LeBron James and Stephen Curry begin what could be the shortest postseason runs of their careers Tuesday evening, and if either the Lakers or Warriors lose on the road tonight, the loser (or losers) gets to be told how old they are.

That’s how it works when you’ve got as many miles as James and Curry do. Not being able to do what you’ve routinely done—lead, cajole or drag your teams to deep playoff runs—naturally falls on you whether you had anything to do with it or not. The last-day car crashes that saw the play-in games settle in New Orleans (where the Lakers play) and Sacramento (where the Warriors are) became subtle hints that maybe this is finally the time when the two most persistent playoff performers of this generation finally get what’s been coming to everyone else for the last decade and change.

While neither Curry nor James have played in the most postseason games in the last 10 years (that would be Klay Thompson and Draymond Green), they are the eldest active players in the top eight (hello, Al Horford) as well as the two who most define their respective teams. Thus, the snap decisions on who’s too old to keep doing this will fall decisively upon them because we don’t like our icons aging.

We always think the best players can go on forever because that’s the mythology we enjoy. Tom Brady is still acting like he wants to return to football at age 47, though this could just be him preening for a reaction, and no, he is not above that sort of thing. To be honest, that may also be true at some point for James and Curry; they just haven’t been chronologically tested that way.

James and Curry, though, are judged differently than most because their jobs are more rarefied. They are tasked with carrying their limited teams beyond their capacities—James more so than Curry—and their relatively pedestrian win-loss records become reflections on them rather than the rosters around them. Not because they are solely responsible for them, mind you, though James has historically taken a more active role in roster construction than Curry, but because sports fans delegate blame downward. Once a player has shown that he can be perceived as the prime reason for victory, it doesn’t take much of a stretch to perceive him as the reason for underachievement.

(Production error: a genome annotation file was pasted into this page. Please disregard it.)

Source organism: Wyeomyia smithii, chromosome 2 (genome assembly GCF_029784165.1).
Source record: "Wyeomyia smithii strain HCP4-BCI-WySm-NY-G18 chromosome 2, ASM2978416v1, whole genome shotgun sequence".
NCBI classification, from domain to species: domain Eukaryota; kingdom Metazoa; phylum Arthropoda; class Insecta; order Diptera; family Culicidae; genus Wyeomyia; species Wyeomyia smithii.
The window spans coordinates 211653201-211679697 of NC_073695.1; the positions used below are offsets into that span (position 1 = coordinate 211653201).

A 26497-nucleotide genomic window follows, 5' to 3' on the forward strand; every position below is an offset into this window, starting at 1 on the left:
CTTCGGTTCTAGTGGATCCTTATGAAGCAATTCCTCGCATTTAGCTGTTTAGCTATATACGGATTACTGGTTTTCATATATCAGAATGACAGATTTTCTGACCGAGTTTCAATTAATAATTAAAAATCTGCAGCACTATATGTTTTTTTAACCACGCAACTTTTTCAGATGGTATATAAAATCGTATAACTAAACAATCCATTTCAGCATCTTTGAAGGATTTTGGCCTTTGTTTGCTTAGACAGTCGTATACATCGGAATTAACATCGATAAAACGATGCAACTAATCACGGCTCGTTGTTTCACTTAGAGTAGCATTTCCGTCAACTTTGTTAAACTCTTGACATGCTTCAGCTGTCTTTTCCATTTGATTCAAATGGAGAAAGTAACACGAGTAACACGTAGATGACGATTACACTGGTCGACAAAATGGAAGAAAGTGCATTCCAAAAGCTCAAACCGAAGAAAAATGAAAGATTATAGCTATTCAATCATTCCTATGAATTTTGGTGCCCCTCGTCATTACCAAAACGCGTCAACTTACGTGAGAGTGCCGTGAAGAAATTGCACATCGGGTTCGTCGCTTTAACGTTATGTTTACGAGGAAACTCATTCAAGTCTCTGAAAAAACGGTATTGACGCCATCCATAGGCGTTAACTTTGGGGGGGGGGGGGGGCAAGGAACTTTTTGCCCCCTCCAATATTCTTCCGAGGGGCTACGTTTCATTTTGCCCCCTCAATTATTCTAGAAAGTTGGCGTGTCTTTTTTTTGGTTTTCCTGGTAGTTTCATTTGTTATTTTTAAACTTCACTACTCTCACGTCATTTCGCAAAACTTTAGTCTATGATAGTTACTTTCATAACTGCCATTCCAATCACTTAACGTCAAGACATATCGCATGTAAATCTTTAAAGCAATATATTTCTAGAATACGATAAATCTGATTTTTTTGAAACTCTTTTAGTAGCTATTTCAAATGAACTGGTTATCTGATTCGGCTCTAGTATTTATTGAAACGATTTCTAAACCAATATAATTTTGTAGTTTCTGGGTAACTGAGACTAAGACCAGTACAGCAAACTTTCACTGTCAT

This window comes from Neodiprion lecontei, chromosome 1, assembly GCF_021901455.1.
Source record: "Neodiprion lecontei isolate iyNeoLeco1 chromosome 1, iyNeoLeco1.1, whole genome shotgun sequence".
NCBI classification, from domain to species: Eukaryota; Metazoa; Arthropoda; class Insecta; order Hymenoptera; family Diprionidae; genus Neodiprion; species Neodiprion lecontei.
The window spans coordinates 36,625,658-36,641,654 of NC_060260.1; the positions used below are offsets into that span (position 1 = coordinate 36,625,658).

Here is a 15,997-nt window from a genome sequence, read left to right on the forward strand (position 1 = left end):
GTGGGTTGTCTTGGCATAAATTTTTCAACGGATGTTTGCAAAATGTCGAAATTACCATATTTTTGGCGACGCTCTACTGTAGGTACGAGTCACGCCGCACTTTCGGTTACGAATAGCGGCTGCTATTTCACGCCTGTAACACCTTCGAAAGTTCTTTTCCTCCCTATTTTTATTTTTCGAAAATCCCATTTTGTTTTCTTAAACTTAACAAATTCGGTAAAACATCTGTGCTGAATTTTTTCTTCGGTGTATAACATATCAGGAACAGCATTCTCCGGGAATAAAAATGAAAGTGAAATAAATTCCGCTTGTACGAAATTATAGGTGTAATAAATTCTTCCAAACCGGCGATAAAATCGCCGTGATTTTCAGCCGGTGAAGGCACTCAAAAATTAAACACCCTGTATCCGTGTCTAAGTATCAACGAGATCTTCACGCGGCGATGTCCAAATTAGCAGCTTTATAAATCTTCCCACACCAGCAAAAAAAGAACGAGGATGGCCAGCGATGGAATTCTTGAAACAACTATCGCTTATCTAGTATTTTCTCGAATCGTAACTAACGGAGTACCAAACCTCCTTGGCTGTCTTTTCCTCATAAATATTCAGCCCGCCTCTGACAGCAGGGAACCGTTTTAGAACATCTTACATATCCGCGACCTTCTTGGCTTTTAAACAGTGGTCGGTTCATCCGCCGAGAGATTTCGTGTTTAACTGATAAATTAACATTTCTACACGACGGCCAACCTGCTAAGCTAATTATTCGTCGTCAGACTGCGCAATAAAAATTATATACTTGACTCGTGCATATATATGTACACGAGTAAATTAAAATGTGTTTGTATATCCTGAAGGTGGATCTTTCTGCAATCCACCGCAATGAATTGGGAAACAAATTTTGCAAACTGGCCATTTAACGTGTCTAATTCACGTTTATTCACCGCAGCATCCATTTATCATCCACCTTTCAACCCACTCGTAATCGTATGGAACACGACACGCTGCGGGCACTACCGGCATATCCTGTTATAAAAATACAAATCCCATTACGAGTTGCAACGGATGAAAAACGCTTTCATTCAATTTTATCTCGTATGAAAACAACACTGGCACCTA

And here’s why the fingers of blame may stick a bit more this time. The NBA has re-weaponized the role of the veteran playoff team this year by changing the way it wants its games officiated to more resemble the good old days of … well, 2014. You can draw charges again. You can almost kind of handcheck again. Fouls are back. The pivotal All-Star Game fiasco caused the elves in the league office to change the rules of engagement after a five-month free-for-all, and the young’uns who led that development have had to adjust to the changing whims of management aesthetics for the first time.

This would suggest that veteran playoff performers like the Warriors and Team LeBron would have an inherent know-how advantage with new rules interpretations that are really just old rules interpretations. The game has come back to them in a way, though not soon enough to get them out of the play-in round.

So it is that Golden State finds itself against a younger yet profoundly weirder Sacramento team and the Lakers in Louisiana facing Zion Williamson, Brandon Ingram and Jonas Valanciunas, one of only six players to start every game this year. Road games are harder to win in the real season, and this counts as part of the real season no matter what the league says about it. When you’re one-and-done, you’re one-and-done, and it is not beyond conception that both James’s and Curry’s teams could very well be the dones rather than the ones.

And if that happens, guess what will be mentioned first. Yep. Birthdays, as in too many of them. Half-baked crystal gazing to determine when retirement becomes the prime option for both of them because they couldn’t carry one more team into May or even June.